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Should Australian Government Provide Money to Car Manufacturers?

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Should Australian Government Provide Money to Car Manufacturers?

Due to strong Australian dollar, high production costs, heavy regulations and environmental factors, Australia car manufacturing industry is declining. The three largest automotive manufacturers decided to terminate their manufacturing businesses in Australia. Ford and Toyota will stop manufacturing at around 2016-2017 (Mercer, 2014). Holden, a subsidiary of General Motors will stop making cars in Australia by the end of 2017 (“GM`s Holden”, 2013). This essay will discuss if Australian government should provide money to car industry to prevent automotive manufacturers moving their operations overseas or not, and contemporary situation will be used to illustrate reasons and recommendations.

According to statistics, unemployment rate raised from 5.2% in January 2012 (“Australian bureau”, 2012) to 6% in March 2014 (“Australian bureau”, 2014). Holden, Ford and Toyota are the leading brands in Australia, their market shares account for 38% in Australia (Australian Government Department of Industry, 2012, p.6). Without government support, other car manufacturers may follow to close down or move their productions away from Australia due to high production costs. As a result, over 30,000 automotive industry workers will be affected (“Government”, 2014). Previous research explored that job loss will bring bad influence to social welfare, economy, mental health or even family life. When people lost their work or income, they may adjust their consumption pattern and turn out to get public assistance (Jolley, Newman, Ziersch & Baum, 2011, p.412-414). Thus, government’s burden may increase and tax income may reduce.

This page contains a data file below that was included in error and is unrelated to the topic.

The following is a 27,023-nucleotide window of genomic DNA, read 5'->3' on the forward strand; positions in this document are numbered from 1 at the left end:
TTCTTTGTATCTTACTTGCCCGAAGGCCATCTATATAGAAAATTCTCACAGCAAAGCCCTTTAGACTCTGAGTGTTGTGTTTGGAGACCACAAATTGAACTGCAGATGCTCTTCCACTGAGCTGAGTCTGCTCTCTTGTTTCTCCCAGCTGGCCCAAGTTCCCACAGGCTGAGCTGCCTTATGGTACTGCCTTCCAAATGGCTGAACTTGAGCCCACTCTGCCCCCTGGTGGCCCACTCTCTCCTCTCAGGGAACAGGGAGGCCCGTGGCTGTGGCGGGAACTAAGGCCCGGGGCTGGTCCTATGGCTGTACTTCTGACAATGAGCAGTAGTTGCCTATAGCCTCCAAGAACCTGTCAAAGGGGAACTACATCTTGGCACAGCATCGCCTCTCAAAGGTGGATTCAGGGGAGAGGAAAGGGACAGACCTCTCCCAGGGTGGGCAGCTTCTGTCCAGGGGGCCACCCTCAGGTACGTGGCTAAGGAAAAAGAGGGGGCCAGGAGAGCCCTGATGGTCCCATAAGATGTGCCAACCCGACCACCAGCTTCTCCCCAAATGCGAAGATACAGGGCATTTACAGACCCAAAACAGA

Moreover, automotive industry is the original equipment manufacturers (OEMs), hundreds of component suppliers and related businesses like aftermarket and retail sale are involved (Hawker, 2011, p.59-60). If government does not subsidize the industry, car manufacturers may leave and many related parties will be affected as their revenues may shrink. According to Federation of Automotive Products Manufacturers (FAPM) CEO Richard Reilly, it is estimated that “50 to 70 suppliers will be affected by Ford’s leaving decision” (“Ford Australia”, 2013). Car components or plastic parts manufacturers may have difficulty in sustaining their businesses if the industry continues to shrink. In addition, total car export rate increased from 3,424 million in 2009 to 3,654 million in 2013 (“Australian Government”, 2013, p.2). If the government subsidizes the industry, automotive industry, export trade and government income can all be enhanced.